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Sarge47

Learning the basics, part 5.

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V. STOP!!!!
That’s right, when in trouble, stop! Forget that yahoo on TV that runs headlong through briar & bramble challenging his camera crew to endanger their lives by trying to keep up with him. If you think it’s easy running while trying to focus and hold a “steady cam” think again!

Whether you’re solo or with a group, as soon as you recognize that you’re in trouble, STOP! Unless you find that you’re in the middle of a life-threatening situation & have to move out of harm’s way, STOP!

S.T.O.P. is an acronym that I use religiously! Here’s what it means:

S., SIT! That’s right, just sit your little self down, take a deep breath & relax. Here’s what the book says:

“STAY!
At the first sign of trouble, STOP! The urge to walk faster or run blindly to escape your predicament will be difficult to resist, but rushing about will only confuse you more. Stopping helps you fight panic,(attitude, remember?)and it greatly increases your chances for survival. If you’re in a boat, get ashore. If you’re on foot, slip off your pack, sit down, and relax. If anyone is injured, administer first aid, and then rest. Fifteen or 20 minutes may pass before the panic subsides, so be patient. Remember, you probably got into this situation by yourself; you can get out the same way.”

T. THINK! Thinking clearly is what you want & need to do. You might be surprised at how the threat of your immediate situation diminishes in light of clear calm thought. Mr. Brown says it like this:

“THINK!

“As you relax, think. If you’re lost, study a map and look for recognizable landmarks. How long ago did you know you where you were? Are there any footprints in snow or soft ground that will guide you home? Can you hear traffic on a distant highway? Does the motion of a river current or the wind on a lake suggest the direction in which you should steer your boat in order to reach your destination?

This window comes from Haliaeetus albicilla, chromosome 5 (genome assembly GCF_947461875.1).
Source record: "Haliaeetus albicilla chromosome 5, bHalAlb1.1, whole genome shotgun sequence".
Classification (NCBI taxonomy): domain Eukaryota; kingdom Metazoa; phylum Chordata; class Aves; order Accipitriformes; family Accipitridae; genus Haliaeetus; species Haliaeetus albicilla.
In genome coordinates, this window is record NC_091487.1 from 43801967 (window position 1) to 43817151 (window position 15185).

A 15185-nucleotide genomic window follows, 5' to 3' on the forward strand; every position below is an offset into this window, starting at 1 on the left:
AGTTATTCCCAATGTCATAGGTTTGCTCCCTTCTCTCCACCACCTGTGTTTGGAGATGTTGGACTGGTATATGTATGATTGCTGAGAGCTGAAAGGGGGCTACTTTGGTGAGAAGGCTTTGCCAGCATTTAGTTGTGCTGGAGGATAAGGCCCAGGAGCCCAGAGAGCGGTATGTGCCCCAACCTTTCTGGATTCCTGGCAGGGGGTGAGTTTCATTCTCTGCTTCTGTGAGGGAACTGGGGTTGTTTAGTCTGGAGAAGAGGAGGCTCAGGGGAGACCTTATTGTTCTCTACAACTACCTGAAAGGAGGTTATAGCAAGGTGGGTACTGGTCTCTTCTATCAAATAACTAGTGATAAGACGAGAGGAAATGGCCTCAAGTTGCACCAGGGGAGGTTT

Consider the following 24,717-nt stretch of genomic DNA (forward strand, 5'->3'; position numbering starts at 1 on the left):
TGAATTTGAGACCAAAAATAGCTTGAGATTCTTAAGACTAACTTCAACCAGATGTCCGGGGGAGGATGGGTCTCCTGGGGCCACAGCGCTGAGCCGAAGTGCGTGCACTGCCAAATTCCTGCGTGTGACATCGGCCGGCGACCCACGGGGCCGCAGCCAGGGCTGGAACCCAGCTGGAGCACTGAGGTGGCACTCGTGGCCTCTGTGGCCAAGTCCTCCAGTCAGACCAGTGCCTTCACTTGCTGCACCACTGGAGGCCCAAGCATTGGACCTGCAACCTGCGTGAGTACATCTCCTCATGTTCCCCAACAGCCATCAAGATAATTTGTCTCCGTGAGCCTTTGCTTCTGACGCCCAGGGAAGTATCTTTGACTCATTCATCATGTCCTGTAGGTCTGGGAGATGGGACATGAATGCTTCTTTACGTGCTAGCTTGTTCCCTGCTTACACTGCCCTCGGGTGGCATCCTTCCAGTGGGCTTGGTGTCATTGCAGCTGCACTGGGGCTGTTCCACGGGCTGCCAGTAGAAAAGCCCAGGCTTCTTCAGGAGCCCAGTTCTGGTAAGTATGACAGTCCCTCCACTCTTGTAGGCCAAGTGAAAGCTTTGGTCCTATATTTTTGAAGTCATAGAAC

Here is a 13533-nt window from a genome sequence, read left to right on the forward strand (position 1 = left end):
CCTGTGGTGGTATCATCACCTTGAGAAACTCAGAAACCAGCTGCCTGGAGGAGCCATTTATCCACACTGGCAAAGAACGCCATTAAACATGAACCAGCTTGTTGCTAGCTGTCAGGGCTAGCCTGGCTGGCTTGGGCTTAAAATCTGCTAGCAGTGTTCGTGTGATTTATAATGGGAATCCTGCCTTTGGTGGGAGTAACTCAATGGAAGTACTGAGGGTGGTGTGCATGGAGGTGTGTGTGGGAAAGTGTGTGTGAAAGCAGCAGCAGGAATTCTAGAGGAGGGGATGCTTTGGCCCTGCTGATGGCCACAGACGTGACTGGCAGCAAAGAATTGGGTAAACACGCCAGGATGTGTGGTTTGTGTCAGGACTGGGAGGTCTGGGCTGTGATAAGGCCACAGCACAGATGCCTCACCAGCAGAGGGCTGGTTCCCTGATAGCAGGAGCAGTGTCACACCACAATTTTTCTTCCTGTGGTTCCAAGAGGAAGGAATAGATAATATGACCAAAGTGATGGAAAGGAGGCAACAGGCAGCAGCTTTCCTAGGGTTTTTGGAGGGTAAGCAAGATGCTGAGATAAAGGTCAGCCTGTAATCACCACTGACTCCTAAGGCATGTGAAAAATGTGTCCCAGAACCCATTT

“Take time to think and you’ll almost always figure out where you are and how to get back on course. Don’t make hasty judgments. If you have any doubt about where you are, stay put and observe.”

O. OBSERVE! The last sentence in the previous paragraph spells it out; observe. Note more of Mr. Brown’s advice:

“OBSERVE!
When you are late returning home, searchers will come looking for you, so your task is simple-keep safe and visible until rescuers arrive. Look around carefully and size up your situation. Determine the extent of any injuries. Look for hazards that may pose threats to your security. Note how many hours of light you’ll have before the sun sets, and check the resources in your pack and your pockets. Is there firewood nearby? A clearing visible from the air? A lookout from which you can observe the surrounding countryside? Sources of water and shelter? Mentally list everything, then plan.”

P. PLAN! While this is the last letter of our acronym, it’s importance cannot be undervalued. Read on.

“PLAN!
After considering all sides of your predicament, decide how best to utilize your resources and your energies. Be deliberate and practical in your planning. Jumping from one course of action to another can lead to inefficiency and exhaustion. What should you plan? Your plan should be a blueprint of how you intend to stay sufficiently supplied with each of the following survival essentials listed in order of importance.

1. The will to live. You cannot survive long without it.
2. Oxygen. If you are deprived of air, you can live just a few minutes.
3. shelter/clothing. In extreme conditions, you’ll last only about 3 hours without them.
4. Fire. The more adequate your shelter and clothing, the less your need for a fire, but it can give heat, light, and a lift to your morale.
5. Rest. Conserving energy will extend your survival time and keep you mentally alert.
6. Signals. These attract the attention of rescuers.
7. Water. Without water you can live about 3 days.
8. Food. Because you can live 3 weeks or more without food, it is considered the lowest survival priority.”

The chapter goes on in great detail on these 8 survival essentials as well as how to practice survival safely; which is utilizing the 2nd tool in your survival arsenal: “Your knowledge.” However it is not my purpose to copy the whole chapter here, but to hit the highlights. Hopefully you’ll find this information enough to stimulate you to secure a copy on your own. Studying the whole book through and applying it to your learning can prepare you to not only survive, but to thrive! Coming up, the 3rd tool…your gear!





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